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Publication numberUS5296938 A
Publication typeGrant
Application numberUS 07/733,143
Publication dateMar 22, 1994
Filing dateJul 19, 1991
Priority dateJul 31, 1990
Fee statusPaid
Publication number07733143, 733143, US 5296938 A, US 5296938A, US-A-5296938, US5296938 A, US5296938A
InventorsTadayoshi Nakayama
Original AssigneeCanon Kabushiki Kaisha
Export CitationBiBTeX, EndNote, RefMan
External Links: USPTO, USPTO Assignment, Espacenet
Address generating method, and circuit therefor
US 5296938 A
Abstract
An address generating circuit for generating addresses capable of scanning two-dimensionally arrayed data in zigzag fashion includes an up/down counter for generating addresses in the column direction of the two-dimensional array, an up/down counter for generating addresses in the row direction of the two-dimensional array, and a circuit block for detecting, based upon a three-bit column address and a three-bit row address outputted by respective ones of the counters, whether an address is situated on an edge portion of the two-dimensional array, and for producing an up-count control signal and a down-count control signal of each counter in accordance with the results of detection. This makes it possible to generate addresses that are capable of scanning the two-dimensionally arrayed data in zigzag fashion. Also disclosed is a method of generating addresses using this circuit.
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Claims(13)
What is claimed is:
1. An address generating circuit for generating addresses of a memory which stores two-dimensionally arrayed data, comprising:
address generating means for generating column and row addresses of the two-dimensionally arrayed data;
wherein said address generating means comprises storing means for storing temporarily an address of the memory and a logic circuit for performing a logic operation and renewing the address temporarily stored in said storing means, and wherein the addresses being generated are capable of scanning the two-dimensionally arrayed data in zigzag fashion.
2. The address generating circuit according to claim 1, wherein said storing means comprises two up/down counters and each counter value is outputted as a respective column address or row address of the two-dimensionally arrayed data.
3. The address generating circuit according to claim 1, wherein said logic circuit is constituted by a plurality of logic elements.
4. The address generating circuit according to claim 2, further comprising control means for controlling up-counting or down-counting of each of said up/down counters.
5. An address generating circuit comprising:
first address generating means for generating means data for raster scanning; and
second address generating means for generating address data for zigzag scanning;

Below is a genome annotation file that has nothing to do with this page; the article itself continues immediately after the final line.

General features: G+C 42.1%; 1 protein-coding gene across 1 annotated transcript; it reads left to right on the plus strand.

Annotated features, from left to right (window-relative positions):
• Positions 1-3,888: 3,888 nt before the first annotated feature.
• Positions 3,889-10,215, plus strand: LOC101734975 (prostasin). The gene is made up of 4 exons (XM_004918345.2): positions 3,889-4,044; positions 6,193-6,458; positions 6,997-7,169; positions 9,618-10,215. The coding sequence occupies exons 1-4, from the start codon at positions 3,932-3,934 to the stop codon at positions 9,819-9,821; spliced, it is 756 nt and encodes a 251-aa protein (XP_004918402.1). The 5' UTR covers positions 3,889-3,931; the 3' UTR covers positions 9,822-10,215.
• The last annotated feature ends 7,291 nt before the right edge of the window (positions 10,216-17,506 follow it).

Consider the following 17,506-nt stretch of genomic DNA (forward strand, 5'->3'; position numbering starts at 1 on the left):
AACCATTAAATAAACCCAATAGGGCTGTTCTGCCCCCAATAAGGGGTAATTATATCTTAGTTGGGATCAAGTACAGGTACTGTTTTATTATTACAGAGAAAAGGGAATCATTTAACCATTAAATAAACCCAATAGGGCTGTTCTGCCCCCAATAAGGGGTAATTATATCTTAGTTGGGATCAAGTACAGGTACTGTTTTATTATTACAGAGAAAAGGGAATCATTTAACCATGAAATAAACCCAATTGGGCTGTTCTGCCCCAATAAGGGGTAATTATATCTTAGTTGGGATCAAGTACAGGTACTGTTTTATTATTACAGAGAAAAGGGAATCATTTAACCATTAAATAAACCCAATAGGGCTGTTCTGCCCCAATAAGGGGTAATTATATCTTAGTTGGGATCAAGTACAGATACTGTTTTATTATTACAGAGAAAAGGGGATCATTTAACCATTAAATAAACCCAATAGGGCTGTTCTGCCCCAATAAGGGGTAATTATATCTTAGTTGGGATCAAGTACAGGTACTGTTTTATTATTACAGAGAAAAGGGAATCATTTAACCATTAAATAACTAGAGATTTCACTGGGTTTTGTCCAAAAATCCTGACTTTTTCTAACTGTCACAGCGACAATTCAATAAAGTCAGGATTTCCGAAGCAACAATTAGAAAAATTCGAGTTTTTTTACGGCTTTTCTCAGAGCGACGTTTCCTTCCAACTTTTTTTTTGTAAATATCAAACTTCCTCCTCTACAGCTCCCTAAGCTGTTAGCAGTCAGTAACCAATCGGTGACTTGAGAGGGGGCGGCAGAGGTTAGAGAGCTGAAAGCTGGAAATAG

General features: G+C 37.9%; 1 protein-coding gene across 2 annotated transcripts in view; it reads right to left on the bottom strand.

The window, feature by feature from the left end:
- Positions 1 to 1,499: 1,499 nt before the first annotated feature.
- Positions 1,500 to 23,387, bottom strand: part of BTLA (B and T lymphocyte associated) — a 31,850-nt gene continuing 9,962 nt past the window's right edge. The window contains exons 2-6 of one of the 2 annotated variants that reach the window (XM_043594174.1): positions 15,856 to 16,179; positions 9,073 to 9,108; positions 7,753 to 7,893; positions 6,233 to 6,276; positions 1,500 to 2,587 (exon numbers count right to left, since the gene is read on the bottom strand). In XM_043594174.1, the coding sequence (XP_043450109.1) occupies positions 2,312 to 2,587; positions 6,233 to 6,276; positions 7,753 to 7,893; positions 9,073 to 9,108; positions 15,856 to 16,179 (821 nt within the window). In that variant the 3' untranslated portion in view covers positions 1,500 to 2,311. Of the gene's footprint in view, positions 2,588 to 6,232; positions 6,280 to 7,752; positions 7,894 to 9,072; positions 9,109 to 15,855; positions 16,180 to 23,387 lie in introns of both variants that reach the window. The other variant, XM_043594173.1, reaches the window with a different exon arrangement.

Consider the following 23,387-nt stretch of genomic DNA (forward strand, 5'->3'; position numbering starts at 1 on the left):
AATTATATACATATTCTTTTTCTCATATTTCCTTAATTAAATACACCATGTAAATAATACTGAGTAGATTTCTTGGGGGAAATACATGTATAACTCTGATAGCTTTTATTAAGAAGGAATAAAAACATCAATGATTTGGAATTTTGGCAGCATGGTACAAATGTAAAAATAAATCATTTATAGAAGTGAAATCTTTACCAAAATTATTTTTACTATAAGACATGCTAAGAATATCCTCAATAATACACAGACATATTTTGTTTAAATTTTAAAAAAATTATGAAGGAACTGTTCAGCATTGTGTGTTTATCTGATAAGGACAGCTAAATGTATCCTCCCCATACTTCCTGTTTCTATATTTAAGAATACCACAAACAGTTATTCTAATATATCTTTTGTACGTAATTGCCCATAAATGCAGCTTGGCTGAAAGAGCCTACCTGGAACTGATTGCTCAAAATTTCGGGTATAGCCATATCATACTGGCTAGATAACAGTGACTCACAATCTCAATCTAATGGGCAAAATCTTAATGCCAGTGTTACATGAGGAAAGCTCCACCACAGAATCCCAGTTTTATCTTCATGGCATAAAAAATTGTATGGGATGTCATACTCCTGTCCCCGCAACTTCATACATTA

wherein said first and second address generating means are constituted by a common storing means for storing temporarily an address data and a common logic circuit for performing a logic operation and renewing the address data temporarily stored in said storing means.
6. The address generating circuit according to claim 5, wherein said storing means comprising two up/down counters and each counter value is outputted as a respective column address or row address of the two-dimensionally arrayed data.
7. The address generating circuit according to claim 6, further comprising control means for controlling up-counting or down-counting of each of said up/down counters.
8. The address generating circuit according to claim 5, wherein said logic circuit is constituted by a plurality of logic elements.
9. An apparatus comprising:
encoding means for encoding image data; and
decoding means for detecting encoded data;
wherein said encoding means and said decoding means include common address generating means for generating addresses of a memory which stores two-dimensionally arrayed data for converting a scanning direction of the arrayed data.
10. The address generating circuit according to claim 9, wherein said address generating means comprises storing means for storing temporarily an address of the memory and a logic circuit for performing a logic operation and renewing the address temporarily stored in said storing means.
11. The address generating circuit according to claim 10, wherein said storing means comprises two up/down counters and each counter value is outputted as a respective column address or row address of the two-dimensionally arrayed data.
12. The address generating circuit according to claim 11, further comprises control means for controlling up-counting or down-counting of each of said up/down counters.
13. The address generating circuit according to claim 10, wherein said logic circuit is constituted by a plurality of logic elements.
Description
BACKGROUND OF THE INVENTION

1. Field of the Invention

This invention relates to an address generating method and circuit for generating addresses of a buffer memory used when converting the scanning direction of image data, particularly addresses of a memory which stores two-dimensionally arrayed data.

2. Description of the Prior Art

Recent progress in semiconductor technology has made it possible to process two-dimensional image data, which is generated at high speed and in large quantities, in the form of a digital signal on a real-time basis.